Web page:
It’s easy to classify butch lesbians (see Lea DeLaria, Brittani Nichols) because the word immediately paints a picture in your head and helps you visualize them when being told a story about them. They are more than butch lesbians – DeLaria is an accomplished actress, comedienne, and jazz musician. Nichols is a much younger web content contributor, actress, and director of small indie film(s). They are much more than their label, “butch”.
So it’s frustrating that I still have this deep-seeded need to classify myself. I feel like I understand that it shouldn’t exist and that in itself should rid me of this urge. But I’m still frustrated that there are no labels for me… But I don’t need labels… But I want to be easily able to introduce myself in the community… But I don’t want to omit important details about me by way of stereotypes… But I-
Side note: I don’t think a meme has resonated with me so deeply as this one. I am completely serious and saddened by this realization.
I was messaging with a friend who’s backpacking through southeast Asia about this (link to original intro here, but in summary: we quickly became confidantes after I came out to her the second time we met (I was closeted the first time) when she brought up her own queer identity.
And also we almost made out but I ended up running away to puke and she ended up taking me back to her place to take care of me as I puked oh my god why do you keep puking in front of cute girls get your shit together why are you like thi–). Although I’ve only seen her less than three times in person, she’s been a solid confidante and we’ve had beautiful conversations about people, life, queerness, and politics. She barely hesitated:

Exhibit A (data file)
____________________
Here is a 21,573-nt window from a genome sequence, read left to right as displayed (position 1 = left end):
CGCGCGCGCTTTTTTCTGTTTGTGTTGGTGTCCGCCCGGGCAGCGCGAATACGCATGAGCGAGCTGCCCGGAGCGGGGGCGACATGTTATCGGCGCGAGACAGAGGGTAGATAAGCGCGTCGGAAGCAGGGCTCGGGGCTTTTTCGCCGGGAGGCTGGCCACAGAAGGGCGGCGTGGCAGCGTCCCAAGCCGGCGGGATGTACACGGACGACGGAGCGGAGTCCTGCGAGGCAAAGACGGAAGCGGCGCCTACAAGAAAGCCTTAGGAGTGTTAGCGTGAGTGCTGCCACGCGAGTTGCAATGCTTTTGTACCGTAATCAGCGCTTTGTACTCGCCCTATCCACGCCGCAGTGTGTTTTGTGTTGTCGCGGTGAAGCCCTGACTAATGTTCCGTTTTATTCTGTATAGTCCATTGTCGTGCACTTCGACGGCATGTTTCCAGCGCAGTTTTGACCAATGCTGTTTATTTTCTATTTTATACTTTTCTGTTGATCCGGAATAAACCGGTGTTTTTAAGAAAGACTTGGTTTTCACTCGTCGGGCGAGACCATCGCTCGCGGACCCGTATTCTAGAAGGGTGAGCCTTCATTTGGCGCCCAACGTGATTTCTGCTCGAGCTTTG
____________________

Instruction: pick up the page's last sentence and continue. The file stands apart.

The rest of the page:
I have nothing against butch lesbians… but I didn’t think that I was seen that closely as one. Out of the two, I feel closer to being a “hard femme” (although the label itself sounds like it’s an exaggerated femme lesbian) and I just don’t identify with the word “butch” at all. Then again, we have only seen each other a handful of times, with the first time being me in baggy clothes, almost makeup-less, at a three-day music festival. And I keep bringing up that I play softball, initially as an inside joke. I suspect that because we don’t see each other often, we have a much more vague and idealized image of each other, and the association with softball/athleticism draws an artificially more “butch” memory of me.
She is right though – it’s unfair pressure to put on “my sled”.
At one point, I brought up that my favourite character/crush on The L Word was Jenny Schecter – it was purely superficial and I’m pretty sure I skipped the parts where she was a bitch (which was most of the series, apparently). She FLIPPED. She was rushing to get on a bus in Malaysia, but she made damn sure that I knew when she was back, we’d marathon The L Word together so she could set me straight.
Well,… Ah, you can find the joke in there yourself.